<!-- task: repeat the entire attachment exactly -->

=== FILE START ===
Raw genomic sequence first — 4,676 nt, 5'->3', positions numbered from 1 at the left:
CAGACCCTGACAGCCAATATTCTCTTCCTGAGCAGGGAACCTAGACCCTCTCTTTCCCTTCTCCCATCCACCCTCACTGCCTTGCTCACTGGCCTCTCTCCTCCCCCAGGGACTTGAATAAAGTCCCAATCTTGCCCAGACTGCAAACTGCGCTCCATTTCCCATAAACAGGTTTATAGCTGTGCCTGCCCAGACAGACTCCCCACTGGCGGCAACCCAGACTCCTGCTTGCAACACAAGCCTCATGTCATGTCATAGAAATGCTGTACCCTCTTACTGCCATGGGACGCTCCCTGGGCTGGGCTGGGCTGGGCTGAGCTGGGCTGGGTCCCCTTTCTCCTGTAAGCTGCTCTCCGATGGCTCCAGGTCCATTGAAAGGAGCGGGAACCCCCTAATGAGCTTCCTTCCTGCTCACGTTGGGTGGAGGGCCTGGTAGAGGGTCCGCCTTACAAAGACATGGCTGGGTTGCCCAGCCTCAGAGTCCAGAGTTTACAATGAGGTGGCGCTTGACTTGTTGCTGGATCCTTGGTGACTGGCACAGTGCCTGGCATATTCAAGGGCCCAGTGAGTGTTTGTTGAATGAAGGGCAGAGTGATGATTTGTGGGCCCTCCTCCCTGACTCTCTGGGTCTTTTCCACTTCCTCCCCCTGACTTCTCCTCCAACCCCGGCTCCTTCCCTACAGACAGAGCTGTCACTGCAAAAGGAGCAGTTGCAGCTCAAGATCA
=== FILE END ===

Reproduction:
Raw genomic sequence first — 4,676 nt, 5'->3', positions numbered from 1 at the left:
CAGACCCTGACAGCCAATATTCTCTTCCTGAGCAGGGAACCTAGACCCTCTCTTTCCCTTCTCCCATCCACCCTCACTGCCTTGCTCACTGGCCTCTCTCCTCCCCCAGGGACTTGAATAAAGTCCCAATCTTGCCCAGACTGCAAACTGCGCTCCATTTCCCATAAACAGGTTTATAGCTGTGCCTGCCCAGACAGACTCCCCACTGGCGGCAACCCAGACTCCTGCTTGCAACACAAGCCTCATGTCATGTCATAGAAATGCTGTACCCTCTTACTGCCATGGGACGCTCCCTGGGCTGGGCTGGGCTGGGCTGAGCTGGGCTGGGTCCCCTTTCTCCTGTAAGCTGCTCTCCGATGGCTCCAGGTCCATTGAAAGGAGCGGGAACCCCCTAATGAGCTTCCTTCCTGCTCACGTTGGGTGGAGGGCCTGGTAGAGGGTCCGCCTTACAAAGACATGGCTGGGTTGCCCAGCCTCAGAGTCCAGAGTTTACAATGAGGTGGCGCTTGACTTGTTGCTGGATCCTTGGTGACTGGCACAGTGCCTGGCATATTCAAGGGCCCAGTGAGTGTTTGTTGAATGAAGGGCAGAGTGATGATTTGTGGGCCCTCCTCCCTGACTCTCTGGGTCTTTTCCACTTCCTCCCCCTGACTTCTCCTCCAACCCCGGCTCCTTCCCTACAGACAGAGCTGTCACTGCAAAAGGAGCAGTTGCAGCTCAAGATCA